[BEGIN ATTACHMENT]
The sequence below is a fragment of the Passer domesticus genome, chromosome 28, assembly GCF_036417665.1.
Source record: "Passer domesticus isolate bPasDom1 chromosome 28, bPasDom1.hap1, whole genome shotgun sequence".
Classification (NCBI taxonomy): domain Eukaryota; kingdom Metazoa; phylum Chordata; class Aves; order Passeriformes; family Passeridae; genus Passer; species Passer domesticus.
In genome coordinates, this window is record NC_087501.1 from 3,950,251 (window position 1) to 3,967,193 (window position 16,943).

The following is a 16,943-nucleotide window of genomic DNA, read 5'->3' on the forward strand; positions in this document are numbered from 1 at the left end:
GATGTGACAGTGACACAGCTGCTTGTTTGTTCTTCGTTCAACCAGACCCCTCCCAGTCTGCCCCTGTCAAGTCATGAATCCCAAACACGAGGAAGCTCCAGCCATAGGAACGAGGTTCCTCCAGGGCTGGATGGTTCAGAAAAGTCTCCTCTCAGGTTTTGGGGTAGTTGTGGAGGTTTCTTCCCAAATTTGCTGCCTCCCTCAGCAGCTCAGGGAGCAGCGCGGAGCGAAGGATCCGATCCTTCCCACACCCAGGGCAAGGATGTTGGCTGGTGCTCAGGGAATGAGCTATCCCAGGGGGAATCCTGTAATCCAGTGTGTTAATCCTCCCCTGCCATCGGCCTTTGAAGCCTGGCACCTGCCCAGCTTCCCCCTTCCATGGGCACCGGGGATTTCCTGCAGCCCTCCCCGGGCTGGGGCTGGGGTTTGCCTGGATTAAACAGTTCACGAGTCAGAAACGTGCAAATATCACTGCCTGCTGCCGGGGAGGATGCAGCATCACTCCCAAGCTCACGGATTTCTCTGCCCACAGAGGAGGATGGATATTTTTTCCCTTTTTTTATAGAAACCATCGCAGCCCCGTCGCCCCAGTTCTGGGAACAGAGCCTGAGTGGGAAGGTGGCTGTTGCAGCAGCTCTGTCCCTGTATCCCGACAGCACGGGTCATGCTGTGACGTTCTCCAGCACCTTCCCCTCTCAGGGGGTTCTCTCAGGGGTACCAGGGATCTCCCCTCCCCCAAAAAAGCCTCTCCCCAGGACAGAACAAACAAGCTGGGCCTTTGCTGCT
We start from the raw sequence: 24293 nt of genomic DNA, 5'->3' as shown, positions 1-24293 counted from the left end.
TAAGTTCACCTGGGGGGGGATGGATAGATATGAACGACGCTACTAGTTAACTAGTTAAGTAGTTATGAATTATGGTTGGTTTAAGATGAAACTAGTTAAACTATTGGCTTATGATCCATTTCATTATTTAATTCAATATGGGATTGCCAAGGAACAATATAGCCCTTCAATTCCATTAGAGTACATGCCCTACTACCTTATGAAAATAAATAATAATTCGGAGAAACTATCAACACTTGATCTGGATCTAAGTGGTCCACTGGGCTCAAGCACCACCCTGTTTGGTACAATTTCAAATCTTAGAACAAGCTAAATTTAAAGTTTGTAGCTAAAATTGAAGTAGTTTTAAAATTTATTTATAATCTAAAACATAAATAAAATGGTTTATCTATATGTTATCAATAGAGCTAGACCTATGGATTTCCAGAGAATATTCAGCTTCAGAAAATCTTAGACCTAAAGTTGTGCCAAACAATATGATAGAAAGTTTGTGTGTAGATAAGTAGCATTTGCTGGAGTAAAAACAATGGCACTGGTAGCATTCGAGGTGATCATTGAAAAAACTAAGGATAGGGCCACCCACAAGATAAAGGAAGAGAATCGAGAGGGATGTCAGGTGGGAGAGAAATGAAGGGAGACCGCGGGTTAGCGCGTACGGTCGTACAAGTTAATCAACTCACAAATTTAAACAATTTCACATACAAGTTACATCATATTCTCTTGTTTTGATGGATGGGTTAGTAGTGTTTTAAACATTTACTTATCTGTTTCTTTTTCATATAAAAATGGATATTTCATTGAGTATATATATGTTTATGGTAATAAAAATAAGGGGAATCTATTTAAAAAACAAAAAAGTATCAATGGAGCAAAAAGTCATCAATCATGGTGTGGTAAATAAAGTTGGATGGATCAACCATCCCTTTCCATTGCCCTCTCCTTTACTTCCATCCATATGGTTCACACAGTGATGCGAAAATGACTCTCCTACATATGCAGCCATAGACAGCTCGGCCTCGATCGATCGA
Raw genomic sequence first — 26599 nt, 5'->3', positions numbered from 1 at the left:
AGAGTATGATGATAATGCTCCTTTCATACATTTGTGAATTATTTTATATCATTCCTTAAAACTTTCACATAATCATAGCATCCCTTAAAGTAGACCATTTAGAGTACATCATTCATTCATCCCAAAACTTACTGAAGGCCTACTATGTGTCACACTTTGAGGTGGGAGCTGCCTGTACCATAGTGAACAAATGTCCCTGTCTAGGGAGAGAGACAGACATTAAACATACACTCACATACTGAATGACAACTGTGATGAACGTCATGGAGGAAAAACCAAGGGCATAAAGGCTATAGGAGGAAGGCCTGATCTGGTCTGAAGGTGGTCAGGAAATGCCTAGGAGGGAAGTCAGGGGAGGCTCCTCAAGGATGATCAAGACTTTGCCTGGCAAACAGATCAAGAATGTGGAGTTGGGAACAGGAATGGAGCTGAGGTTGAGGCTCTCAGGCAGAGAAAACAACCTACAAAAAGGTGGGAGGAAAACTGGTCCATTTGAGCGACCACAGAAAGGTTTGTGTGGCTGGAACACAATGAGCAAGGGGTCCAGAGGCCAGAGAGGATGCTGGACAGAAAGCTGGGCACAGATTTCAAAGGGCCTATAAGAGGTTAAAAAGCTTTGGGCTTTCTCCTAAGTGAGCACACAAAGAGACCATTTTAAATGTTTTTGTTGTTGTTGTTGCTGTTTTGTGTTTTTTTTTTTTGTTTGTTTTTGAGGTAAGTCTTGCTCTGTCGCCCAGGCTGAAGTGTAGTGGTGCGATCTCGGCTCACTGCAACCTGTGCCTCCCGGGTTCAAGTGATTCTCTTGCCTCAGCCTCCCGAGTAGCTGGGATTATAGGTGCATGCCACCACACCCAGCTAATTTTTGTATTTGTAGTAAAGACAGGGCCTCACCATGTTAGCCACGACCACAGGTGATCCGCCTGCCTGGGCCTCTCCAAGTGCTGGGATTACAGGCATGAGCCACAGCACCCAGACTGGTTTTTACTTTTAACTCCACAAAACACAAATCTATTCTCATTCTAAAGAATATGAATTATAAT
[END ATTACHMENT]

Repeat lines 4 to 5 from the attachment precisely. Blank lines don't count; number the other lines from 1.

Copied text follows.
In genome coordinates, this window is record NC_087501.1 from 3,950,251 (window position 1) to 3,967,193 (window position 16,943).

The following is a 16,943-nucleotide window of genomic DNA, read 5'->3' on the forward strand; positions in this document are numbered from 1 at the left end: